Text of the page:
Brain-Selective Therapy to Alleviate Hot Flushes of Prostate Cancer Patients

Project Details


ABSTRACT Synthetic estrogens are used in the clinic to alleviate debilitating neurological symptoms associated with androgen deprivation therapy (ADT), an effective treatment improving survival in prostate cancer patients when administered timely in the course of carcinoma. However, this remedy to relieve the symptoms, most commonly manifested as hot flushes, causes feminizations (most prominently gynecomastia) that significantly diminishes patients' compliance because of physical and psychological discomfort. Because only estrogens can provide adequate remedy of hot flushes based on current clinical practices, there is an unmet medical need for an effective, side effect-free and, consequently, compliance-gaining intervention to alleviate these vasomotor symptoms distressing prostate cancer patients on ADT. The scientific premise of this grant application is based on it central hypotheses that treatment with 10?,17?-dihydroxyestra-1,4-dien-3-one (DHED), an innovative brain-selective bioprecursor prodrug of 17?-estradiol, will ease ADT-associated hot flushes without feminizing side-effects. In the first specific aim, we will perform preclinical pharmacokinetics, distribution and bioavailability studies in orchidectomized male rats to support our particular hypotheses that DHED treatment confines the formation of 17?-estradiol from the prodrug into the brain. In the second specific aim, we will assess DHED treatments through measuring effects elicited by the estrogen delivered selectively in the brain and, consequently, avoiding exposure of peripheral tissues to the hormone through multiple methodologies. One of our specific hypotheses is that oral treatment with DHED will abate orchidectomy- induced tail skin temperature elevation in a pharmacological model, and will restore diurnal changes lost after orchidectomy in a physiological paradigm, in two well-established and complementary rat models of hot flushes. Since our hypothesis is that hot flushes are due to an imbalance of neurotransmitters/neuromodulators innervating thermosensitive neurons in the preoptic area of the hypothalamus, we will monitor norepinephrine, serotonin, and neurokinin B involved in thermoregulatory responses with in vivo microdialysis to provide additional, mechanism-focused approach for assessment. As the synthesis and release of these neurotransmitters and their cognate receptors are regulated by estrogen, we hypothesize that the major action of estrogen is to re-establish the physiological balance among these neurotransmitters to stabilize neuronal activity on the thermoregulatory center; i.e., to prevent heat dissipation (hot flush). Finally, we will seek supporting evidence for the brain-specific action of DHED-derived 17?-estradiol by evaluating estrogen- induced gene expression in the brain, and its lack in the breast, pituitary, prostate and prostate cancer cells. The overall goal of our aims is to support subsequent translational research focusing on DHED?s therapeutic use to remedy hot flushes and potentially other neurological symptoms in prostate cancer patients undergoing ADT to manage their malignancy.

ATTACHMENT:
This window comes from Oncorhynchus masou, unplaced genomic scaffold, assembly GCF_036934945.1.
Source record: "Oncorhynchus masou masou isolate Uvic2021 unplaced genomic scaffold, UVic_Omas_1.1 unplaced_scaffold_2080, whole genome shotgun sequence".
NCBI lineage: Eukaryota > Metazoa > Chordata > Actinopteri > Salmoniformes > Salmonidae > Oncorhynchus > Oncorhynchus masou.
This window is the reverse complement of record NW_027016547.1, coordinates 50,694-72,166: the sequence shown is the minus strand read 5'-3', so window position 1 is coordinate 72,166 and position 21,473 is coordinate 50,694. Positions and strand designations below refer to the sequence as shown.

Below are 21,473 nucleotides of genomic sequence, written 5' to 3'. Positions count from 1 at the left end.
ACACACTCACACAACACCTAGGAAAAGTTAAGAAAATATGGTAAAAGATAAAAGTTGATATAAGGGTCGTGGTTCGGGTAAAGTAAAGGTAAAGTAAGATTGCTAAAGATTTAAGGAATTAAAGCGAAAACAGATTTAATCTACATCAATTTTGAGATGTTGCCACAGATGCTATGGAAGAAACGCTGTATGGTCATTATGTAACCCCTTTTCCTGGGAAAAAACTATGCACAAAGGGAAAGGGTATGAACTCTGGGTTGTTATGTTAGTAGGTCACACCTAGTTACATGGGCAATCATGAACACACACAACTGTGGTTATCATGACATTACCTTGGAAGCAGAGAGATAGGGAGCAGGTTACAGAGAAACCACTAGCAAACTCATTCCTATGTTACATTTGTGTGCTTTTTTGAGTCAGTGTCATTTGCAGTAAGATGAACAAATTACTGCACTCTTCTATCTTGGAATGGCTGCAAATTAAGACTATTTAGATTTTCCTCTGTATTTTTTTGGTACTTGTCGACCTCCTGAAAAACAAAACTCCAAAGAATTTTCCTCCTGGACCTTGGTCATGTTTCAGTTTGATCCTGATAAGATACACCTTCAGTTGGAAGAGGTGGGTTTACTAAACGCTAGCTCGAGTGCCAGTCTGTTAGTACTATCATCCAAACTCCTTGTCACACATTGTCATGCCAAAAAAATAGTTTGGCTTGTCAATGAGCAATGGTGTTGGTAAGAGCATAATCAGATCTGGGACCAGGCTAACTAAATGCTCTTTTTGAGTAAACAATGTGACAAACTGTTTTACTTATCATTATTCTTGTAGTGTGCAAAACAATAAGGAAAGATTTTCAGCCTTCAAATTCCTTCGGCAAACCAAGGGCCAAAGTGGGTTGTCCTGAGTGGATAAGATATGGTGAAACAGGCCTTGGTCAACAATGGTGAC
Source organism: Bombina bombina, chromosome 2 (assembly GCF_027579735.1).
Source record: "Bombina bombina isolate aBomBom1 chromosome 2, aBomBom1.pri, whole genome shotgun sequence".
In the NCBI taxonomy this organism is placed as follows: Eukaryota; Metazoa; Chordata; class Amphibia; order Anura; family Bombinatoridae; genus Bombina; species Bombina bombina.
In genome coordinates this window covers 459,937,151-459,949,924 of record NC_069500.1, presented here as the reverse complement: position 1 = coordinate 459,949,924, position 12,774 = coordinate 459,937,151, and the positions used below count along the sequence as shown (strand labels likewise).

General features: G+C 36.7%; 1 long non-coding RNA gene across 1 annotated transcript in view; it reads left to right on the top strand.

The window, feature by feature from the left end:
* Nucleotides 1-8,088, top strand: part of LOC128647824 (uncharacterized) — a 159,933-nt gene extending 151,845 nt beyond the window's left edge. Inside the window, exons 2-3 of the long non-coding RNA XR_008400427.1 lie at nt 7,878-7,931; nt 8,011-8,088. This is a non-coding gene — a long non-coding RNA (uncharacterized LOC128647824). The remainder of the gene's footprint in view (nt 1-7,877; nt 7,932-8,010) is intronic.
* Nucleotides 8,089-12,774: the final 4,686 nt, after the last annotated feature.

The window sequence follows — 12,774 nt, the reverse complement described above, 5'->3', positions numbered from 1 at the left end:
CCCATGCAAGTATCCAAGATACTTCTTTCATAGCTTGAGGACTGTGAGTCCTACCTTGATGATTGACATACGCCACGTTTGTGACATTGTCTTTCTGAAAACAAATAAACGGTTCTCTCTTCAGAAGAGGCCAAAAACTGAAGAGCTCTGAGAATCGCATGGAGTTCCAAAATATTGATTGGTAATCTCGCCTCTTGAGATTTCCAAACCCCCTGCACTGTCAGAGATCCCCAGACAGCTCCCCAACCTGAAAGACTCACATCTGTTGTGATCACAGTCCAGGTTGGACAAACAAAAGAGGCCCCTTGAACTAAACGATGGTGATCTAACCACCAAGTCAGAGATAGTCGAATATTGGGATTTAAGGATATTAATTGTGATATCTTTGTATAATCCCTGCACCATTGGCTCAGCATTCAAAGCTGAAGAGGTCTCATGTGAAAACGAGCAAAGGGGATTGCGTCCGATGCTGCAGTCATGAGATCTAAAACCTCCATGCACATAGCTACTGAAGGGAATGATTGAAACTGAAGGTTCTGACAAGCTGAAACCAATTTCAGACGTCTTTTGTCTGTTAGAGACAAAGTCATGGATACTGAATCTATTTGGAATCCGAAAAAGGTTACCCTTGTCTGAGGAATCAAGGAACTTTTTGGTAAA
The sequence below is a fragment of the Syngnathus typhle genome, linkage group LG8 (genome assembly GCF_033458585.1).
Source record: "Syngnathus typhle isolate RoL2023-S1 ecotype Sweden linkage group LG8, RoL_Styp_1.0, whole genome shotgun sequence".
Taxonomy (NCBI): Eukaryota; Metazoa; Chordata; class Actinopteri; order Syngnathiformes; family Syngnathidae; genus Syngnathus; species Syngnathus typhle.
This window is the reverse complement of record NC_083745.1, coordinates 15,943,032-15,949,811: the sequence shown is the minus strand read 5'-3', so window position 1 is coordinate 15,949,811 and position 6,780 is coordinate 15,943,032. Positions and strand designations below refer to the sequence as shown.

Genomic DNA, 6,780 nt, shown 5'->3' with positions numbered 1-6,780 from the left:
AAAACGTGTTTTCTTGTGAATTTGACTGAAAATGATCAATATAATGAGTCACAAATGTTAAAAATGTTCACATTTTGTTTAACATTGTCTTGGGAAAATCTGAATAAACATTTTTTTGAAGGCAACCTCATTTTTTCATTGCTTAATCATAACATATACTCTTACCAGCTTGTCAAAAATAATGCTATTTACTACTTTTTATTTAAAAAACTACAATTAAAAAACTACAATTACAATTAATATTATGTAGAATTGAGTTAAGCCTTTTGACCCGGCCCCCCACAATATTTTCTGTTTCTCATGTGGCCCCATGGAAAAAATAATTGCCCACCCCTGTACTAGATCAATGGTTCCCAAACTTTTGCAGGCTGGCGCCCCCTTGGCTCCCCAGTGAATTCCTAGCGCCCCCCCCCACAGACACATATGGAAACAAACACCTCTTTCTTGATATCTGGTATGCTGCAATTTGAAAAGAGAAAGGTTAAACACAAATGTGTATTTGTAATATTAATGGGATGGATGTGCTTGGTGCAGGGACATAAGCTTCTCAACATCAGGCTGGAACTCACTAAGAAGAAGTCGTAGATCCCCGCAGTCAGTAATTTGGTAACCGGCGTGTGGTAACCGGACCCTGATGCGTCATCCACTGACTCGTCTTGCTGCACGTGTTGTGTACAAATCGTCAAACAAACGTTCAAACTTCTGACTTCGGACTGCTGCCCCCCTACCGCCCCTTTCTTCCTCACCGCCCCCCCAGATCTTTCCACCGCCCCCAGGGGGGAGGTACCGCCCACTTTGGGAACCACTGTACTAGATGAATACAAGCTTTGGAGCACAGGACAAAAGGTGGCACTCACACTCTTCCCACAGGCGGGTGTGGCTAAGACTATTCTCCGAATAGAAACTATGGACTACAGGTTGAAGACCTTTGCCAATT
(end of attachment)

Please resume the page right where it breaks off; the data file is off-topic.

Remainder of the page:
Effective start/end date1/04/1731/03/21


  • National Cancer Institute


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